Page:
There are certain mating times for king boas when the female releases special scents which the male animals then follow in a targeted manner. After about 130 days the boa gives birth to its young alive with a litter size of about 10 to 60 young. The newborn snakes weigh around 1.7 ounces at birth, are around 20 inches long and are surrounded by a thin egg membrane. The young snakes stay in trees for the first months to years with the mother protecting her offspring for a short time and sometimes encouraging them to crawl with her snout and helping them out of the egg shell. After that, the boys are on their own.
The mexican burrowing python is a species of snake native to Central America and the only species of the Loxocemidae family. It can grow up to 4 feet long and it looks like it has no neck because of its powerful body. The snake can appear dark brown to gray-brown and shimmers purple when illuminated by the sun. Their abdomen is usually dark in color. The mexican burrowing python has a conspicuously large head scales compared to others in its genus.
Mexican burrowing pythons are found from northern Costa Rica to the Pacific coast of Mexico and prefer moist to dry forests at altitudes of 0 to 600 meters above sea level. Here the python can simply burrow through fallen leaves and damp soil to either track down prey or build a shelter. These snakes often spend a few days completely underground. In order to be able to move perfectly in the ground, the python has a pointed head and small eyes. The mexican burrowing python feeds mainly on small mammals or small reptiles and their eggs. It kills its prey by strangling, because the pythons do not have fangs. The mexican burrowing python is an egg-laying snake. Once the snake has laid eggs, these must then be hatched.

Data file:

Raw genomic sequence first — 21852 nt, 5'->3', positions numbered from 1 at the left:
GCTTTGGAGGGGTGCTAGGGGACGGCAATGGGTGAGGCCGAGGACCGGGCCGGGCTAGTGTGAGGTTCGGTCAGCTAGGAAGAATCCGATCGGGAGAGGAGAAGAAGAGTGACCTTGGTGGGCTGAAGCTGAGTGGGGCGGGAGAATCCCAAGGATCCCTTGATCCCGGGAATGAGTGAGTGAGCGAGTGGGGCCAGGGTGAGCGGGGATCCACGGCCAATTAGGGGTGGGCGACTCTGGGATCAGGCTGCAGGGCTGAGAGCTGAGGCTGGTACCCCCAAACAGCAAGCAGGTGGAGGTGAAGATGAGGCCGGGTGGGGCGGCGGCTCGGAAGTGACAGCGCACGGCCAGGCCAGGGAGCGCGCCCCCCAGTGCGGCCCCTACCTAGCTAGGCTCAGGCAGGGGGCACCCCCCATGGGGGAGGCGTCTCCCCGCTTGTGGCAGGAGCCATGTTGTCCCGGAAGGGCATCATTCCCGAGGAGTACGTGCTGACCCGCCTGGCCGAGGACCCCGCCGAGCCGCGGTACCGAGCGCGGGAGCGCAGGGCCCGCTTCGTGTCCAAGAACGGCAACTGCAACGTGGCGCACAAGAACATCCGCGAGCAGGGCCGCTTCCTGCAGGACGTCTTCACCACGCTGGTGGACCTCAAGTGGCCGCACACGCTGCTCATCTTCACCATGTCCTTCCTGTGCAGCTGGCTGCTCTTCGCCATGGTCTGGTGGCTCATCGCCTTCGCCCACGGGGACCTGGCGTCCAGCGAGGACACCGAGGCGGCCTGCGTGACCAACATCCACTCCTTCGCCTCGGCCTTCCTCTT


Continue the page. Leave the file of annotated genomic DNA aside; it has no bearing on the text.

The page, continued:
Most of the non-venomous snakes in Costa Rica are colubrids. With around 100 species they form the most species-rich family of snakes in Costa Rica. Most colubrids are slender with fairly large scales covering their bodies. If you spot a snake it usually looks at you with big eyes unless you come across one of the burrowing species which have smaller eyes. Most snake species are harmless because they do not have poisonous fangs.
As a rule, snakes feed on small mammals, birds and fish. They are nocturnal hunters and if you come across a colubrid during a day hike they are usually sleeping in tree hollows or sometimes in the beams of a hiker’s hut. If they are out at night they might catch a sleeping hummingbird, hardly imaginable when you think of the nimble flight artists that you meet during the day.